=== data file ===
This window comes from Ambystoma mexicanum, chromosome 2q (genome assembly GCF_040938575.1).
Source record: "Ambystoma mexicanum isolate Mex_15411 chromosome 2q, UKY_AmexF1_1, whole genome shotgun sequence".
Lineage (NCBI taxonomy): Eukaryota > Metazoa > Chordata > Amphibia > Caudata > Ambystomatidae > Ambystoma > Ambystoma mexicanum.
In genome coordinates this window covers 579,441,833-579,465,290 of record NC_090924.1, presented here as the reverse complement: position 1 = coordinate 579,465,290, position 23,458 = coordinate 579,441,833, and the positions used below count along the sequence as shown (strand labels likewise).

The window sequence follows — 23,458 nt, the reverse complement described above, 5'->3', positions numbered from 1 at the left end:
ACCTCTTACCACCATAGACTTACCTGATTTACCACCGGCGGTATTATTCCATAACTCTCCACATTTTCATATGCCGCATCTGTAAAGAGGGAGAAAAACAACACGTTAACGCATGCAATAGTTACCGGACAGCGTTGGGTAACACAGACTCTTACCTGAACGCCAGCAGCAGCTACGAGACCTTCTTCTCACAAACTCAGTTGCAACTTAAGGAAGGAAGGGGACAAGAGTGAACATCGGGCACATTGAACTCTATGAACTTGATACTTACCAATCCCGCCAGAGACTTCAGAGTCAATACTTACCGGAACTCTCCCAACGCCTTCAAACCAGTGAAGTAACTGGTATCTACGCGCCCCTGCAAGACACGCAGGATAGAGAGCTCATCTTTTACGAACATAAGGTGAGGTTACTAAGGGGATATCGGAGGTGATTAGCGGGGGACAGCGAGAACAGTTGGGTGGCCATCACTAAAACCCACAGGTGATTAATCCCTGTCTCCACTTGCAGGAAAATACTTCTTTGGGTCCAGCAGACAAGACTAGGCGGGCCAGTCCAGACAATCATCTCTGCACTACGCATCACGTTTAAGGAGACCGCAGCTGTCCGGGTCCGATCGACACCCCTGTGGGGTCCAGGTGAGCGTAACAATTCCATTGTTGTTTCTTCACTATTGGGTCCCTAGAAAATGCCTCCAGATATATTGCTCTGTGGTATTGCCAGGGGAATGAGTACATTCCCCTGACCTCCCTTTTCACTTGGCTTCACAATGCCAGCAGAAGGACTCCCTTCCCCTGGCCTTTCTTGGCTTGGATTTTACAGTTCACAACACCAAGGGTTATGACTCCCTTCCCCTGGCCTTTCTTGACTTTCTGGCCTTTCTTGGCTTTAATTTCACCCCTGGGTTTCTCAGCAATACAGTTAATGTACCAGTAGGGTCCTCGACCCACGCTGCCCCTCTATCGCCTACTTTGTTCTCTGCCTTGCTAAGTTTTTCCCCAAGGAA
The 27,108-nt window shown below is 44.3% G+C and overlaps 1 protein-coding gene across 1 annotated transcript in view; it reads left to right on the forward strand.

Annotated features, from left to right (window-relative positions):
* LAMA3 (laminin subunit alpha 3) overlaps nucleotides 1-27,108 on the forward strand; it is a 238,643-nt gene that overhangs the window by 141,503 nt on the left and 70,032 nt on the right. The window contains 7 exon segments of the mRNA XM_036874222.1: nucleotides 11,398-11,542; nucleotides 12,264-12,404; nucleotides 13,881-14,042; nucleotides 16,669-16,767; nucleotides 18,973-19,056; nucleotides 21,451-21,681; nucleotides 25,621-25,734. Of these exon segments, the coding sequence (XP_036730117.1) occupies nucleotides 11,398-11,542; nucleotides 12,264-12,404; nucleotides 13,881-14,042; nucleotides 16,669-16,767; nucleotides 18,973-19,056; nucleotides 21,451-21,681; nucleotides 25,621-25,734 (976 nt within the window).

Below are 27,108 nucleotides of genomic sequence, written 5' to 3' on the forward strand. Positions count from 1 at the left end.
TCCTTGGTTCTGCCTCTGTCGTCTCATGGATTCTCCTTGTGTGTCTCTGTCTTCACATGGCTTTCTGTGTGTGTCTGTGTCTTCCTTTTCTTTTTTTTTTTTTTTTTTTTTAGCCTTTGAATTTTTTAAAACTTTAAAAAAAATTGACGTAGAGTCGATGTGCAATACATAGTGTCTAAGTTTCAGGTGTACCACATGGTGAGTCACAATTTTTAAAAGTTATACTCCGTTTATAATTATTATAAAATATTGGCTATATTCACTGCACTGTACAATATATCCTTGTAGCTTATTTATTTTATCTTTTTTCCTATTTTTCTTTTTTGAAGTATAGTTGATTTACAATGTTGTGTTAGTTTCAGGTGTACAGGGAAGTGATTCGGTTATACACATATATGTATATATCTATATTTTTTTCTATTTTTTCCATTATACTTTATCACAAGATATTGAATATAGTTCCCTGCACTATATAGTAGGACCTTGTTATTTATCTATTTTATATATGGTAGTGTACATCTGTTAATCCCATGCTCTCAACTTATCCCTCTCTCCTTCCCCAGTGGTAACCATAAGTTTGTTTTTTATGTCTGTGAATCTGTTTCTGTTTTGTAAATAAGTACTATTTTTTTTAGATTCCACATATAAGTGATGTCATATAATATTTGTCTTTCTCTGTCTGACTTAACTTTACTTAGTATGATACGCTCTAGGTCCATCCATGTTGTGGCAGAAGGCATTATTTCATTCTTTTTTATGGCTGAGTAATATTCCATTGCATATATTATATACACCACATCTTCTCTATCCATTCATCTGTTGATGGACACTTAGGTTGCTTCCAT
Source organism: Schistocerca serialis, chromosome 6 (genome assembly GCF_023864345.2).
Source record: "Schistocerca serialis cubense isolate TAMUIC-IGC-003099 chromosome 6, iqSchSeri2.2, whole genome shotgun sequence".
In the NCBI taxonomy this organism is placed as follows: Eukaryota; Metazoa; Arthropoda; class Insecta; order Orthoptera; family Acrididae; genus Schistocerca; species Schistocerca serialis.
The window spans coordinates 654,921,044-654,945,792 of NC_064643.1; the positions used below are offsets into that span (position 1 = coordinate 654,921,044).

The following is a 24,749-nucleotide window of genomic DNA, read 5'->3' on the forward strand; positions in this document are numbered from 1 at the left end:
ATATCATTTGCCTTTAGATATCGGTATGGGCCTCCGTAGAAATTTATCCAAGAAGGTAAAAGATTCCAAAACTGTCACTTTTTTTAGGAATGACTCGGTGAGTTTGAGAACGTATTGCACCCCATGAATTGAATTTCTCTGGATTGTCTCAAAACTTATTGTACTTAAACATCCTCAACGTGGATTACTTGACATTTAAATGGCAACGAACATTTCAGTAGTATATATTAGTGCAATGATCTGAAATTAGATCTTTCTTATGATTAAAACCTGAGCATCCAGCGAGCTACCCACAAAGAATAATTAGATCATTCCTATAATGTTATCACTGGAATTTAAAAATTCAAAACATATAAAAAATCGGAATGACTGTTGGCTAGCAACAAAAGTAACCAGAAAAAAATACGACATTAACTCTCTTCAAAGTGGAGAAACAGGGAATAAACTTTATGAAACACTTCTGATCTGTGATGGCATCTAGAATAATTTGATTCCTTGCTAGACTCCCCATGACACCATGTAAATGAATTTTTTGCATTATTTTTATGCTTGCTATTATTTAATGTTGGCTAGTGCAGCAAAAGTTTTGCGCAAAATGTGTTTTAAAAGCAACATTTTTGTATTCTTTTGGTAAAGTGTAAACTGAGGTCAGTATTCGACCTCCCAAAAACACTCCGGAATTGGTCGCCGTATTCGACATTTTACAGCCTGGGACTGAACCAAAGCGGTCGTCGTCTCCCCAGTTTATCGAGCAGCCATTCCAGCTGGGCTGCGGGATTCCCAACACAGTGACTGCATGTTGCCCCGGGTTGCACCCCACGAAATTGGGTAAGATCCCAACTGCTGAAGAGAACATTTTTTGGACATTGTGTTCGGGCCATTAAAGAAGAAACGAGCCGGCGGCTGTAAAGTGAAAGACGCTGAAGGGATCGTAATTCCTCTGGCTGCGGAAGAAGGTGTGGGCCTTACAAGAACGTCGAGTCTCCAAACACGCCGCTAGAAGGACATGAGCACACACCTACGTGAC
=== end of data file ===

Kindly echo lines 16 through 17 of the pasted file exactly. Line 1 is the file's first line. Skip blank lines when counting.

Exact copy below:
The following is a 24,749-nucleotide window of genomic DNA, read 5'->3' on the forward strand; positions in this document are numbered from 1 at the left end:
ATATCATTTGCCTTTAGATATCGGTATGGGCCTCCGTAGAAATTTATCCAAGAAGGTAAAAGATTCCAAAACTGTCACTTTTTTTAGGAATGACTCGGTGAGTTTGAGAACGTATTGCACCCCATGAATTGAATTTCTCTGGATTGTCTCAAAACTTATTGTACTTAAACATCCTCAACGTGGATTACTTGACATTTAAATGGCAACGAACATTTCAGTAGTATATATTAGTGCAATGATCTGAAATTAGATCTTTCTTATGATTAAAACCTGAGCATCCAGCGAGCTACCCACAAAGAATAATTAGATCATTCCTATAATGTTATCACTGGAATTTAAAAATTCAAAACATATAAAAAATCGGAATGACTGTTGGCTAGCAACAAAAGTAACCAGAAAAAAATACGACATTAACTCTCTTCAAAGTGGAGAAACAGGGAATAAACTTTATGAAACACTTCTGATCTGTGATGGCATCTAGAATAATTTGATTCCTTGCTAGACTCCCCATGACACCATGTAAATGAATTTTTTGCATTATTTTTATGCTTGCTATTATTTAATGTTGGCTAGTGCAGCAAAAGTTTTGCGCAAAATGTGTTTTAAAAGCAACATTTTTGTATTCTTTTGGTAAAGTGTAAACTGAGGTCAGTATTCGACCTCCCAAAAACACTCCGGAATTGGTCGCCGTATTCGACATTTTACAGCCTGGGACTGAACCAAAGCGGTCGTCGTCTCCCCAGTTTATCGAGCAGCCATTCCAGCTGGGCTGCGGGATTCCCAACACAGTGACTGCATGTTGCCCCGGGTTGCACCCCACGAAATTGGGTAAGATCCCAACTGCTGAAGAGAACATTTTTTGGACATTGTGTTCGGGCCATTAAAGAAGAAACGAGCCGGCGGCTGTAAAGTGAAAGACGCTGAAGGGATCGTAATTCCTCTGGCTGCGGAAGAAGGTGTGGGCCTTACAAGAACGTCGAGTCTCCAAACACGCCGCTAGAAGGACATGAGCACACACCTACGTGAC